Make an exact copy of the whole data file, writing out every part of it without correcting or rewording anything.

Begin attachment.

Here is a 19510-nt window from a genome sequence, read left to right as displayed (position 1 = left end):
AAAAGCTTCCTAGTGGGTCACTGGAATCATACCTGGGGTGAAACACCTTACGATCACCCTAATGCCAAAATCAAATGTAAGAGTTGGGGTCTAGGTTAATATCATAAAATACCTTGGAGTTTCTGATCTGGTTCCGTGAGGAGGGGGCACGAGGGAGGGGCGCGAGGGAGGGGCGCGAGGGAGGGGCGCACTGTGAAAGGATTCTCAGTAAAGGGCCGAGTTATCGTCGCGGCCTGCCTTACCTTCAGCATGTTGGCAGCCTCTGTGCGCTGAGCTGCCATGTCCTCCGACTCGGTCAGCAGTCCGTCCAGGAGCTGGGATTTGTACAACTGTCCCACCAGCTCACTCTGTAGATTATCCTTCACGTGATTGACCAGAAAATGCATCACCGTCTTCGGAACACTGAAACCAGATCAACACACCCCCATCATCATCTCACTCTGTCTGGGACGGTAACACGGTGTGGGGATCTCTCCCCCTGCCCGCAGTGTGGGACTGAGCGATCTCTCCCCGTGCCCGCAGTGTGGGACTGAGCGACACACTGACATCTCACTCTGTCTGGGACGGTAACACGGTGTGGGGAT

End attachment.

Here is a 19510-nt window from a genome sequence, read left to right as displayed (position 1 = left end):
AAAAGCTTCCTAGTGGGTCACTGGAATCATACCTGGGGTGAAACACCTTACGATCACCCTAATGCCAAAATCAAATGTAAGAGTTGGGGTCTAGGTTAATATCATAAAATACCTTGGAGTTTCTGATCTGGTTCCGTGAGGAGGGGGCACGAGGGAGGGGCGCGAGGGAGGGGCGCGAGGGAGGGGCGCACTGTGAAAGGATTCTCAGTAAAGGGCCGAGTTATCGTCGCGGCCTGCCTTACCTTCAGCATGTTGGCAGCCTCTGTGCGCTGAGCTGCCATGTCCTCCGACTCGGTCAGCAGTCCGTCCAGGAGCTGGGATTTGTACAACTGTCCCACCAGCTCACTCTGTAGATTATCCTTCACGTGATTGACCAGAAAATGCATCACCGTCTTCGGAACACTGAAACCAGATCAACACACCCCCATCATCATCTCACTCTGTCTGGGACGGTAACACGGTGTGGGGATCTCTCCCCCTGCCCGCAGTGTGGGACTGAGCGATCTCTCCCCGTGCCCGCAGTGTGGGACTGAGCGACACACTGACATCTCACTCTGTCTGGGACGGTAACACGGTGTGGGGAT